Dave Pheysey Jeff McMenomy
Keenan Bora Rob Klever
Chris Guyer Julie Nguyen
Richard Gordon Allison Loynd
Answer to Case 1:1
A 32-year-old man presents to your ED complaining of intense pruritis to the plantar portion of his foot. He states that he returned from Guyana just two days earlier where he spent a week providing medical care to an indigenous community. His sleeping quarters was close to the beach where he went on daily jogs. On exam, you note the lesion seen below.
1. What is the diagnosis?
2. What is the most common treatment?
3. Is the prognosis favorable or unfavorable?
1. Dx: Cutaneous larva migrans (CLM)
A skin disease in humans, caused by the larvae of various nematode parasites, the most common of which is Ancylostoma braziliense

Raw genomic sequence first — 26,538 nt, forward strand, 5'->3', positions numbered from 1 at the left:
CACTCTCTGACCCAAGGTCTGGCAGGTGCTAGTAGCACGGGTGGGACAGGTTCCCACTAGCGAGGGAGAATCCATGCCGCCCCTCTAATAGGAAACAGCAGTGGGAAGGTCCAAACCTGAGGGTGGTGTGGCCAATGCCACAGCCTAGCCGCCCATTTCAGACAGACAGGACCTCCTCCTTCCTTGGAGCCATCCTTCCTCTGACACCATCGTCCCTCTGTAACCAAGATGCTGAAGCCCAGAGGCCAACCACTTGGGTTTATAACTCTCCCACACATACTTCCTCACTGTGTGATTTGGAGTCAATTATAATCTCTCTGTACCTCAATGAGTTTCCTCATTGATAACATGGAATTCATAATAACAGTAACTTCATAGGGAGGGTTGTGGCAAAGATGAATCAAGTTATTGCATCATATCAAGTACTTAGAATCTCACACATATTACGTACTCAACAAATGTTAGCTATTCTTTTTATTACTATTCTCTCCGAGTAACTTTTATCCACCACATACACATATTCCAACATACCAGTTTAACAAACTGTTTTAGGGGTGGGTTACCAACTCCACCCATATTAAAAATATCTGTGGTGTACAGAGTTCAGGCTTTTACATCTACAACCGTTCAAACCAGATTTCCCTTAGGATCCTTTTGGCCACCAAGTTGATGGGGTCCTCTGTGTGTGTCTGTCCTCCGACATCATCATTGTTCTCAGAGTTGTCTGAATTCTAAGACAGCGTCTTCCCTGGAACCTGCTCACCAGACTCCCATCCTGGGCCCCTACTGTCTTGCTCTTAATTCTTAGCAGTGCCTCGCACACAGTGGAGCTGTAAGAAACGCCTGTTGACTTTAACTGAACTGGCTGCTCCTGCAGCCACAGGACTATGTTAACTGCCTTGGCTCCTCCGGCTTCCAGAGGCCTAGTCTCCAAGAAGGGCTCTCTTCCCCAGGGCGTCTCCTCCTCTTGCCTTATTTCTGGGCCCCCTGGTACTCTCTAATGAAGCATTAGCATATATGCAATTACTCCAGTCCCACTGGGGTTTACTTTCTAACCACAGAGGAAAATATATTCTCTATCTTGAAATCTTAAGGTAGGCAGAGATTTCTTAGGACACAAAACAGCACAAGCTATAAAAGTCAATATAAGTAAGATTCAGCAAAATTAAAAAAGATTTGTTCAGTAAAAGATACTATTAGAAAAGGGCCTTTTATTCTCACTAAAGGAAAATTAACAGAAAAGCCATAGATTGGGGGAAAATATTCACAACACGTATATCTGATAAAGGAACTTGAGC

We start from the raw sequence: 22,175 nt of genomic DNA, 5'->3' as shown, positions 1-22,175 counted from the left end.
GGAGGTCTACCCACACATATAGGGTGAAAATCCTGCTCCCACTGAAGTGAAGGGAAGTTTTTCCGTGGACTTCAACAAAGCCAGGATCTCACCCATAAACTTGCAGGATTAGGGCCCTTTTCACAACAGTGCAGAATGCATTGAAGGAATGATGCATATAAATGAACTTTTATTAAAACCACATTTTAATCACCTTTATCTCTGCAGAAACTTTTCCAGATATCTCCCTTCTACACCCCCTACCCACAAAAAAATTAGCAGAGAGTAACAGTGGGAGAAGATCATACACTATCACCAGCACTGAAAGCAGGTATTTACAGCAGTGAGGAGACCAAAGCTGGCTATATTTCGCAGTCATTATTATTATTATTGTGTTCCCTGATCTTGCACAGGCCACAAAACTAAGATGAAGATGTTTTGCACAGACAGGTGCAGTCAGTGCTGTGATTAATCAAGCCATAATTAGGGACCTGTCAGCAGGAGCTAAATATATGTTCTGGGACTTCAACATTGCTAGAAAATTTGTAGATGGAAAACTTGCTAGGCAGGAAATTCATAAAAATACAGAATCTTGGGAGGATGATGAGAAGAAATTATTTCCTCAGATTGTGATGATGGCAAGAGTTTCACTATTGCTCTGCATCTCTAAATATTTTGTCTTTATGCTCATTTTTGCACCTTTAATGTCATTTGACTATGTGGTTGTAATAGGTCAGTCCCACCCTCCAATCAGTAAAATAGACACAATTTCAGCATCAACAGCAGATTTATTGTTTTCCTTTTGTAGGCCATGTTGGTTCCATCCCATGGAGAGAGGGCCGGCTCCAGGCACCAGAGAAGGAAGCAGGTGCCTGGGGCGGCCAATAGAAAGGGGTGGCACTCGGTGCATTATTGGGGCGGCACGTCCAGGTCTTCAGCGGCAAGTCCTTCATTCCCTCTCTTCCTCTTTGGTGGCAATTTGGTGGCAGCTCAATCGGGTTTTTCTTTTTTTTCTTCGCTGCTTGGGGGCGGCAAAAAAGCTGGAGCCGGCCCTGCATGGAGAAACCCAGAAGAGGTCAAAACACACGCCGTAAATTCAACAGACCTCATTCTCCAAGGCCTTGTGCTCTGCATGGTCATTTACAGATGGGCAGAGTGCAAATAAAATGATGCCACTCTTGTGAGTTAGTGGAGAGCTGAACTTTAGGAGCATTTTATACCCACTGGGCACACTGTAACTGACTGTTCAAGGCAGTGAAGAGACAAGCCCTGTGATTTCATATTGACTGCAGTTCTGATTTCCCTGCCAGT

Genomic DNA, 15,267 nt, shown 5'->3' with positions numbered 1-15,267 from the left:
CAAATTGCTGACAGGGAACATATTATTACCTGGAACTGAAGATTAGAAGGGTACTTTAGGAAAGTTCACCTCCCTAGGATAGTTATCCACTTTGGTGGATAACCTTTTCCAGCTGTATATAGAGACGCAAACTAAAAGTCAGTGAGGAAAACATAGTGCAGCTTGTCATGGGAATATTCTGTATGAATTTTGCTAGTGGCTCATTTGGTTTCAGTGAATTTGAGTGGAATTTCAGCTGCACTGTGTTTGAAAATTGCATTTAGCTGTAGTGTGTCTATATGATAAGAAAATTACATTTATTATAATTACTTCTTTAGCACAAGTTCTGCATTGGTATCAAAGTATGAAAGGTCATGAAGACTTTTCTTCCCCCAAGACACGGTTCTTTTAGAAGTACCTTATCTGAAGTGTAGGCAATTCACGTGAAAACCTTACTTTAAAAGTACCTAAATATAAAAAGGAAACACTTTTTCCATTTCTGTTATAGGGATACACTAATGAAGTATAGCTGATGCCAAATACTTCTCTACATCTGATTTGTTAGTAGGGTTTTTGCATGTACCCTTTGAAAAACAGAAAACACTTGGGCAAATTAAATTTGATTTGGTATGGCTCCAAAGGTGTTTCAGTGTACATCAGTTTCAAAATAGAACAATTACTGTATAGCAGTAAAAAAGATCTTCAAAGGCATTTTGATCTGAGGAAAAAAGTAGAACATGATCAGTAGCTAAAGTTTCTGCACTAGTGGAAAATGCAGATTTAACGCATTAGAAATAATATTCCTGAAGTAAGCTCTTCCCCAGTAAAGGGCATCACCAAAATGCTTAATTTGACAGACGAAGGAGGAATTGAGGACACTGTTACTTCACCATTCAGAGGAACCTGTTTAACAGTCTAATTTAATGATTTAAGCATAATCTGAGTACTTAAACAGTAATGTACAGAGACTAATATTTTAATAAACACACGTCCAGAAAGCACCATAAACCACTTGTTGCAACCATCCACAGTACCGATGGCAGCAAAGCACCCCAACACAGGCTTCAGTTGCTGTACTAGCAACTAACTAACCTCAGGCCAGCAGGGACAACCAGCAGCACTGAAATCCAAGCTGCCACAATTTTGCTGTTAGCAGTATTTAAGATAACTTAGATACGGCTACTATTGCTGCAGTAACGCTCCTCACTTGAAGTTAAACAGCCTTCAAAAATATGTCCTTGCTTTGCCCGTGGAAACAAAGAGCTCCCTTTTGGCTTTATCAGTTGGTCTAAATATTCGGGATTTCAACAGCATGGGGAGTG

These parasites are found in dog and cat feces and although they are able to infect the deeper tissues of
these animals (through to the lungs and then the intestinal tract), in humans they are only able to penetrate the outer layers of the skin and thus create the typical wormlike burrows visible underneath the skin. The parasites apparently lack the collagenase enzymes required to penetrate through the basement membrane deeper into the skin.
CLM can be treated in a number of different ways:
- Systemic (oral) agents include albendazole (trade name Albenza) and ivermectin (trade name Stromectol).
- Another agent which can be applied either topically or taken by mouth is thiabendazole (trade name Mintezol), an anti-helminthic.
- Topical freezing agents, such as ethyl chloride or liquid nitrogen, applied locally can freeze and kill the larvae (but is often a hit-or-miss proposition).
3. Prognosis: Good. The condition is self-limited
Thank you to everyone who submitted their answer. Stay tuned for next week’s VizD
VizD is a weekly contest of an interesting or pathognomonic image from emergency medicine. Its goal is to integrate learning into a fun and relaxed environment. All images are original and are posted with the consent of the patient.